Congress returned to Washington, D.C. this week after its summer recess. The session will last four weeks, before the body adjourns for midterm electioneering. This short legislative session is likely to be dominated by issues concerning the economy, specifically tax policy. If you did not know, the tax cuts enacted in 2001 and 2003, collectively known as the Bush tax cuts, are set to expire at the end of this year (no change has been made, this was the way the two laws were written by the Republican-controlled 107th and 108th Congresses). The debate over whether to let the tax cuts expire or to extend them (temporarily or permanently) or to do something in between has grown more heated in the last few weeks and will probably culminate in the four weeks ahead.
During the 2008 campaign, and into his presidency, Obama had said that all of the Bush tax cuts should expire at the end of this year, as scheduled. But with the economy barely getting better, he has changed his position and now proposes extending the Bush tax cuts permanently for individuals earning* $200,000 or less and families earning $250,000 or less. He would allow them to expire, returning to the levels that existed under the Clinton Administration, for those earning more than the amounts listed above. The president and others argue that the “tax cuts for the rich” would do little to help the economy. For most of this year, congressional Republicans had advocated making all of the Bush tax cuts permanent; they have since called for extending them 1 or 2 years (some congressional Democrats are with them). Their main argument is that a tax increase would stifle the fledgling recovery, and more specifically that an increase targeting those making over $250,000 would hurt the engines of American job creation—small businesses. I find the latter argument disingenuous for two reasons. First, less than 2% of tax returns that report small business income are filed by taxpayers earning more than $200,000 a year. Second, if congressional Republicans were seriously concerned about the well-being of small businesses, they would not be blocking the bill in Congress that extends small business tax cuts and provides $30 billion for business loans. Aside from that, who’s right?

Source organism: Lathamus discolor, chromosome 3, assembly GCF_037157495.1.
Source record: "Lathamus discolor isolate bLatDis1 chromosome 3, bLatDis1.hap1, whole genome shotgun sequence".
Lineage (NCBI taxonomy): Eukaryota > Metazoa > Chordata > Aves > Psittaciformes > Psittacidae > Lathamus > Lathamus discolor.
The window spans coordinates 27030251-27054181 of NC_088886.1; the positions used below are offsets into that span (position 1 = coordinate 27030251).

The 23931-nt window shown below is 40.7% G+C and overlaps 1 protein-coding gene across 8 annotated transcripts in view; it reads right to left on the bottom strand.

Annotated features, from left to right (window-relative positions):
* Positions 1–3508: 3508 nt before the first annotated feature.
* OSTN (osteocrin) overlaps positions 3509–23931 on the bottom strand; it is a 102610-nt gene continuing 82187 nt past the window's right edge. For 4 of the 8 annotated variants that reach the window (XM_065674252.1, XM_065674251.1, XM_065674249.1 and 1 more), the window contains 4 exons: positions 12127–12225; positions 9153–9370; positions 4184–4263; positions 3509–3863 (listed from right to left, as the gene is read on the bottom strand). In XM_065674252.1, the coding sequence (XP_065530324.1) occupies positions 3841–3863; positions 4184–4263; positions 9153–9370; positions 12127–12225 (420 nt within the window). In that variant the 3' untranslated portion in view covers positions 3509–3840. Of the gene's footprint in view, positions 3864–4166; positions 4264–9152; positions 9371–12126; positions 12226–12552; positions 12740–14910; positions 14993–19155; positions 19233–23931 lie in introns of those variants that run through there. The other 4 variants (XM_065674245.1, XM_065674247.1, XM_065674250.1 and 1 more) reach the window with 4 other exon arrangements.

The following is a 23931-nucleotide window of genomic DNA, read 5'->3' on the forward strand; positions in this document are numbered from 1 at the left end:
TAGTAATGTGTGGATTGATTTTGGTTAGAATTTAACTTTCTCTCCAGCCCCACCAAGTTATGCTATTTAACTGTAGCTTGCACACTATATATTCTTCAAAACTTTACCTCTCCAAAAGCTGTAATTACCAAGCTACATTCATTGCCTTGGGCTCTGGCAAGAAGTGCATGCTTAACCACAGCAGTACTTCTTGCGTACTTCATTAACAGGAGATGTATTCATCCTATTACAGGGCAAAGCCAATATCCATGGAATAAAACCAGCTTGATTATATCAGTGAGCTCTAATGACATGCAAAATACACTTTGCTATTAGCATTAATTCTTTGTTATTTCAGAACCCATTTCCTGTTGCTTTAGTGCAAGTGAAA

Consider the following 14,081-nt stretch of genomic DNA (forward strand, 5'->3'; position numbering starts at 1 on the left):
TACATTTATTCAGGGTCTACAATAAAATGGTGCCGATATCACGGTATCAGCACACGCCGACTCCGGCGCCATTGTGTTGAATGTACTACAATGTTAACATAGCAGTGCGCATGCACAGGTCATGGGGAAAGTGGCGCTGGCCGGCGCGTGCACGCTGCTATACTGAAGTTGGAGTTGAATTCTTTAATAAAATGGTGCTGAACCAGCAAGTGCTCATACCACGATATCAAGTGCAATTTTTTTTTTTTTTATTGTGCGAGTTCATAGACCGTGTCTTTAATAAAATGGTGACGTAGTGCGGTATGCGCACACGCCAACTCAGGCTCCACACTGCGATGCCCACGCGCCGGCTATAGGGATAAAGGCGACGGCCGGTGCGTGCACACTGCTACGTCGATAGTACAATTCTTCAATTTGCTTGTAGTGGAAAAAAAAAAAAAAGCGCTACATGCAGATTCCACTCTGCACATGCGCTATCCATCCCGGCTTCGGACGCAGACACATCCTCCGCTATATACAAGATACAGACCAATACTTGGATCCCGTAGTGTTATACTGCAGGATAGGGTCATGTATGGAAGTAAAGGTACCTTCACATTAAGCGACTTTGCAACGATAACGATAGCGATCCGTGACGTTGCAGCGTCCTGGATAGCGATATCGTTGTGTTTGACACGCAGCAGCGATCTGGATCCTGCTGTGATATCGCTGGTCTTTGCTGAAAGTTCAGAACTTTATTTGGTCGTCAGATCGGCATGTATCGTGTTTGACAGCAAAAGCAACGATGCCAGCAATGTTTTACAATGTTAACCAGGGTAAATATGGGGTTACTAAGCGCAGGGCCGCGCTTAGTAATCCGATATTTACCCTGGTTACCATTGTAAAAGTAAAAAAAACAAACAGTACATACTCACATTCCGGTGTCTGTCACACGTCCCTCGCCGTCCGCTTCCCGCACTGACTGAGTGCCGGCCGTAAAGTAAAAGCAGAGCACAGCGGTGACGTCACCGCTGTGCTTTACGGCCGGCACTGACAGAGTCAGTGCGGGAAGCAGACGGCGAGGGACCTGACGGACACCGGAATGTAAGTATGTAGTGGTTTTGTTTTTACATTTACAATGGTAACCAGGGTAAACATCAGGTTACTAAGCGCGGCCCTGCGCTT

It turns out that there is some merit to both sides’ arguments. To President Obama’s point, according to the independent Congressional Budget Office and other authorities, extending all of the Bush tax cuts would increase GDP 10-40 cents for every dollar “spent” in tax cuts. This is because most Bush tax cut dollars go to higher-income households, and these earners generally spend less of their income than lower-income households. However, to congressional Republicans’ point, several economists agree that any increase in taxes for any group will slow or reverse our very modest recovery. Those economists include the Obama Administration’s outgoing director of the Office of Management and Budget, Peter Orszag.
So what will happen? My guess is that the small business tax package will be passed and that there will be a compromise on the Bush tax cuts. Tax rates for those households earning $250,000 or less ($200,000 or less for individuals) will be made permanent (i.e., no expiration date) and the tax rates for those earning above those amounts will be extended for 2 years. Of course, I could be wrong; either of the proposed options, or one not yet espoused could be adopted. Or Congress could wait until next year and start a new tax plan from scratch. Remember, Congress can set or adjust tax policy whenever they choose by appropriate legislation and it can easily be back-dated. What are your thoughts? Join the Discourse!
*All tax rates are based on taxable income. It’s the income that is left after you subtract all of your deductions (personal exemptions and standard or itemized deductions)
**Edited 9/20/10 based on comment below